New study shows most Americans disagree with Trump on NFL anthem protests

New study shows most Americans disagree with Trump on NFL anthem protests
Jacksonville Jaguars players kneel before the national anthem preceding an NFL game against the New York Jets, on Sunday in East Rutherford, New Jersey. Frank Franklin II/AP
Jacksonville Jaguars players kneel before the national anthem preceding an NFL game against the New York Jets, on Sunday in East Rutherford, New Jersey. Frank Franklin II/AP

A majority of Americans support NFL players’ right to protest before and during the national anthem and think president Donald Trump’s anti-protest rhetoric is inappropriate, according to a new poll.

USA Today researchers on Monday released the findings from their latest survey of U.S. registered voters’ opinions regarding Trump’s ongoing feud with NFL owners and the league’s players.

The surveyors, who called 1,000 registered voters between Wednesday and Sunday, found 51% of those polled said the players’ anthem protests were “appropriate,” while 42% said the opposite.

About 68% of respondents said Trump was out of line for calling on NFL owners to fire the “son-of-a-bitch” players who protested the anthem.

A majority of those polled, including one-third of Republicans and nine out of 10 Democrats, also said Trump telling football fans to boycott NFL games was inappropriate.

Rev. Cassius Rudolph of the People’s Consortium for Human and Civil Rights, which helped organize an ongoing NFL boycott in support of free-agent NFL quarterback Colin Kaepernick in August, says the new survey results show most Americans disapprove of the president trying to silence and punish people exercising their First Amendment rights, even if they don’t necessarily agree with protesting the anthem.

“The country is waking up and seeing that our president is trying to divide us even more by making negative comments about the NFL,” Rudolph said during a Monday afternoon phone interview.

Finding a compromise?

Members of the Cleveland Browns hold their arms up in protest during the national anthem before an NFL football game against the Cincinnati Bengals on Sunday in Cleveland.
Members of the Cleveland Browns hold their arms up in protest during the national anthem before an NFL football game against the Cincinnati Bengals on Sunday in Cleveland. David Richard/AP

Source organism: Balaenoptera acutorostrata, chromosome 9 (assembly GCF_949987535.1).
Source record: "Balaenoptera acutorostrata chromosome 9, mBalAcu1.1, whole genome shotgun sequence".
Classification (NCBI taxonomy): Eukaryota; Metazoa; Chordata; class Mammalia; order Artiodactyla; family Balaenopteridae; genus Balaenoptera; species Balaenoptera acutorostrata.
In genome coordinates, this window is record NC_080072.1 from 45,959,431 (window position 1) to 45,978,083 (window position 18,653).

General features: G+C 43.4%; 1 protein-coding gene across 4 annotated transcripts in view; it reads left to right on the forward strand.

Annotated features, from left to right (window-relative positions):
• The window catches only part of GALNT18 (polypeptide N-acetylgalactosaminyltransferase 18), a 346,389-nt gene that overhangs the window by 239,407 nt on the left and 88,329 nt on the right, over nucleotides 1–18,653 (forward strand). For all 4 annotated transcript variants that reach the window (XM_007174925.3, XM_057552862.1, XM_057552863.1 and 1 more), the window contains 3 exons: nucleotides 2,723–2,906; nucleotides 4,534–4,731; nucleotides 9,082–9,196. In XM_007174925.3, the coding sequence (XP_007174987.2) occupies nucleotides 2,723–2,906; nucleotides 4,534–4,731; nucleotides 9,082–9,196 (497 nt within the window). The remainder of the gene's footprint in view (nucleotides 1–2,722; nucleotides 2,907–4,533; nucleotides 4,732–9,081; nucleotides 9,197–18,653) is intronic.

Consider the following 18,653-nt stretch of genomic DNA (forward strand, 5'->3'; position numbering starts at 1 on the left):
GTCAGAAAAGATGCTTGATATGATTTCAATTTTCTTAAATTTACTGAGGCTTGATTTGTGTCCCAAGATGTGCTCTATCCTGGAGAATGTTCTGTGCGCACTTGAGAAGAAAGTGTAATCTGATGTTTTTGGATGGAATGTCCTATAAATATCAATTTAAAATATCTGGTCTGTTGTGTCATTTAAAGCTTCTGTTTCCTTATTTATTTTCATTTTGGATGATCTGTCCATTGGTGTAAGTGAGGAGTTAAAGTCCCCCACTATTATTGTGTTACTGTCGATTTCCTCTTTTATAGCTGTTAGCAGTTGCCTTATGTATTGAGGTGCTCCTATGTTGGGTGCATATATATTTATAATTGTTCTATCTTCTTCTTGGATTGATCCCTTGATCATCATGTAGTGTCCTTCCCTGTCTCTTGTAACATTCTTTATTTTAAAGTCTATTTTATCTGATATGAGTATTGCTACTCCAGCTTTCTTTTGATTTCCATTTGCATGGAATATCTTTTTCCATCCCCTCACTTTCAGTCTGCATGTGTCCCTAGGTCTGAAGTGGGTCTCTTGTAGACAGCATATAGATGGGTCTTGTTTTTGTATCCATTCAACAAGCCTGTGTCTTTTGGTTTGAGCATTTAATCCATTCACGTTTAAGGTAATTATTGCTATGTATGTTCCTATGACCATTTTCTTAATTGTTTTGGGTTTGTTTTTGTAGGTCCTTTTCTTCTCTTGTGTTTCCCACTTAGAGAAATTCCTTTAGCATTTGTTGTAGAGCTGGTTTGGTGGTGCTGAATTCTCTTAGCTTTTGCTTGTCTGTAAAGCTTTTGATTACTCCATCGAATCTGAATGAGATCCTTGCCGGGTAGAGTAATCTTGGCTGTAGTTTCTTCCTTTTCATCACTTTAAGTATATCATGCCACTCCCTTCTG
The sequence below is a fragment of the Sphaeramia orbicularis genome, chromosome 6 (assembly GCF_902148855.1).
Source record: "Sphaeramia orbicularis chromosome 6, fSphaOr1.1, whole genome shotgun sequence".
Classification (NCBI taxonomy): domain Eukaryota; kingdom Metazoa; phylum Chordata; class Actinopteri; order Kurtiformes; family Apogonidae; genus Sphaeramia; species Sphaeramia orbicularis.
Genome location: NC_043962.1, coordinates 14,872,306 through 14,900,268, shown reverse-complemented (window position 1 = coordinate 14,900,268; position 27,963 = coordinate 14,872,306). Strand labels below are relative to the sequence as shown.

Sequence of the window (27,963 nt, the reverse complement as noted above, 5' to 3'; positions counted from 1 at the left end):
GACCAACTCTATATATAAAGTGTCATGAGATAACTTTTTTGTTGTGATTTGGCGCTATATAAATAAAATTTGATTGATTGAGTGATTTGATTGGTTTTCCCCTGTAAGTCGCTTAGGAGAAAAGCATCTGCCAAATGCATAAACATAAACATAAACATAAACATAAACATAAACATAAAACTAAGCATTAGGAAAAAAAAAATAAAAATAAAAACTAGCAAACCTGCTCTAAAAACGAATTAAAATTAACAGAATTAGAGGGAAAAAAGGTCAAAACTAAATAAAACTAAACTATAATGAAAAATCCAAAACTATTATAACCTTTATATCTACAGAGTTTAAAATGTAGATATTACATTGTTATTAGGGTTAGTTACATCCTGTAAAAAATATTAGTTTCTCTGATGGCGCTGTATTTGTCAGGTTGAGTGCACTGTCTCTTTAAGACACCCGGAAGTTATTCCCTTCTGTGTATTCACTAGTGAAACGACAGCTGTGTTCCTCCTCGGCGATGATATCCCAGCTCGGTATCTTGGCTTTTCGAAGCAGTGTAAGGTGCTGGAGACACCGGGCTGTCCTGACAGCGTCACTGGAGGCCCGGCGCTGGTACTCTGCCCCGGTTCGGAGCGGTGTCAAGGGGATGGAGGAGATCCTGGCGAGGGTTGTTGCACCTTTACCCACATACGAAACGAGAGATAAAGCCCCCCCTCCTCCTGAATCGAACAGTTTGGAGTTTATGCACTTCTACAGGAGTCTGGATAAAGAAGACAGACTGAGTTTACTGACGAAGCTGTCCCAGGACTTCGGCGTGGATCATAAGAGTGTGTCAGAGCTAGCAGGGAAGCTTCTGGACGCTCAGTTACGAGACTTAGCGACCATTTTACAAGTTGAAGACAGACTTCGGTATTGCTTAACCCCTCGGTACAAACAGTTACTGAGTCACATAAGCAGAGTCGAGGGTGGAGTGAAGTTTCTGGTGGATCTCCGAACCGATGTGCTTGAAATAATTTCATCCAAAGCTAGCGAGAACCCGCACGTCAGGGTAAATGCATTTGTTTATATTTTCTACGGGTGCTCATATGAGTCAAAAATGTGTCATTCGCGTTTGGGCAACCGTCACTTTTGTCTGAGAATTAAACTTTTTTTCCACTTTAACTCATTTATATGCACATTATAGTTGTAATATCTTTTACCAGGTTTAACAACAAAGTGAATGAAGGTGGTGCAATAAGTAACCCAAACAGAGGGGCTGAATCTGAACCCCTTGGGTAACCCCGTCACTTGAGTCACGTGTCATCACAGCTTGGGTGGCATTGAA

Most NFL players chose not to kneel during the National Anthem on Sunday, but many found alternative ways to protest.

Several Cleveland Browns players adopted 1968 Olympian Tommie Smith’s Black Power salute during their home field’s pre-game anthem performance.

New York Jets link arms during the national anthem before an NFL game against the Jacksonville Jaguars on Sunday in East Rutherford, New Jersey.
New York Jets link arms during the national anthem before an NFL game against the Jacksonville Jaguars on Sunday in East Rutherford, New Jersey. Bill Kostroun/AP

About a dozen members of the Jacksonville Jaguars team followed the Dallas Cowboys’ lead by kneeling before the pre-game anthem prior to their Sunday afternoon game against the New York Jets, whose team members locked arms while the anthem was performed.

The Green Bay Packers and Chicago Bears did the same during their Thursday night NFL game.

An Indianapolis Colt player kneels on the field on Oct. 1, 2017, during warmups before an NFL football game against the Seattle Seahawks in Seattle.
An Indianapolis Colt player kneels on the field on Oct. 1, 2017, during warmups before an NFL football game against the Seattle Seahawks in Seattle. Elaine Thompson/AP

Indianapolis Colts players wore T-shirts showing support for “equality, justice, unity, dialogue and opportunity,” during their Sunday night pre-game warm-ups on the field.

Their display harkened back to the anti-police brutality statement free-agent quarterback Colin Kaepernick made when he started the anthem protest movement in 2016.

“Folks are standing up for what they believe in and standing up for Colin Kaepernick and the reason why he knelt in the first place,” Rudolph said.